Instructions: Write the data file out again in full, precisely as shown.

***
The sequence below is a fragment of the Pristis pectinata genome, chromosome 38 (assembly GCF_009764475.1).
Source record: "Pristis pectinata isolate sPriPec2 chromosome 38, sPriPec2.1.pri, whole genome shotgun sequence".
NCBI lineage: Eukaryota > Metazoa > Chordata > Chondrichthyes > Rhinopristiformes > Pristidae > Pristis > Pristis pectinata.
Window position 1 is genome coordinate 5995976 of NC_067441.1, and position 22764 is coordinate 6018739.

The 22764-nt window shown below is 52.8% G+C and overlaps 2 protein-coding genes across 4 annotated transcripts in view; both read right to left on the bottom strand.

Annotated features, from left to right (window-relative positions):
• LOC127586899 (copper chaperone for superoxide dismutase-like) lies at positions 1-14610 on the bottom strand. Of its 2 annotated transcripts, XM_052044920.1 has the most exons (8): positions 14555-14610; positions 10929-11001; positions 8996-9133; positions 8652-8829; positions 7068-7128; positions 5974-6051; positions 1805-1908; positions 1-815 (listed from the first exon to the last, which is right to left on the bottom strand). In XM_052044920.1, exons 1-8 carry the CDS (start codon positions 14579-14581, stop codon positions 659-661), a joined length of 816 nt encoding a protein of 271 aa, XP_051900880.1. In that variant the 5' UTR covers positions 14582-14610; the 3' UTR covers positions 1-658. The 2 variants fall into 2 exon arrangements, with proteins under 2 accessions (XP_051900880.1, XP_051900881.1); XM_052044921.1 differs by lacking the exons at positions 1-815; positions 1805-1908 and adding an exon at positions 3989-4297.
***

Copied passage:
The sequence below is a fragment of the Pristis pectinata genome, chromosome 38 (assembly GCF_009764475.1).
Source record: "Pristis pectinata isolate sPriPec2 chromosome 38, sPriPec2.1.pri, whole genome shotgun sequence".
NCBI lineage: Eukaryota > Metazoa > Chordata > Chondrichthyes > Rhinopristiformes > Pristidae > Pristis > Pristis pectinata.
Window position 1 is genome coordinate 5995976 of NC_067441.1, and position 22764 is coordinate 6018739.

The 22764-nt window shown below is 52.8% G+C and overlaps 2 protein-coding genes across 4 annotated transcripts in view; both read right to left on the bottom strand.

Annotated features, from left to right (window-relative positions):
• LOC127586899 (copper chaperone for superoxide dismutase-like) lies at positions 1-14610 on the bottom strand. Of its 2 annotated transcripts, XM_052044920.1 has the most exons (8): positions 14555-14610; positions 10929-11001; positions 8996-9133; positions 8652-8829; positions 7068-7128; positions 5974-6051; positions 1805-1908; positions 1-815 (listed from the first exon to the last, which is right to left on the bottom strand). In XM_052044920.1, exons 1-8 carry the CDS (start codon positions 14579-14581, stop codon positions 659-661), a joined length of 816 nt encoding a protein of 271 aa, XP_051900880.1. In that variant the 5' UTR covers positions 14582-14610; the 3' UTR covers positions 1-658. The 2 variants fall into 2 exon arrangements, with proteins under 2 accessions (XP_051900880.1, XP_051900881.1); XM_052044921.1 differs by lacking the exons at positions 1-815; positions 1805-1908 and adding an exon at positions 3989-4297.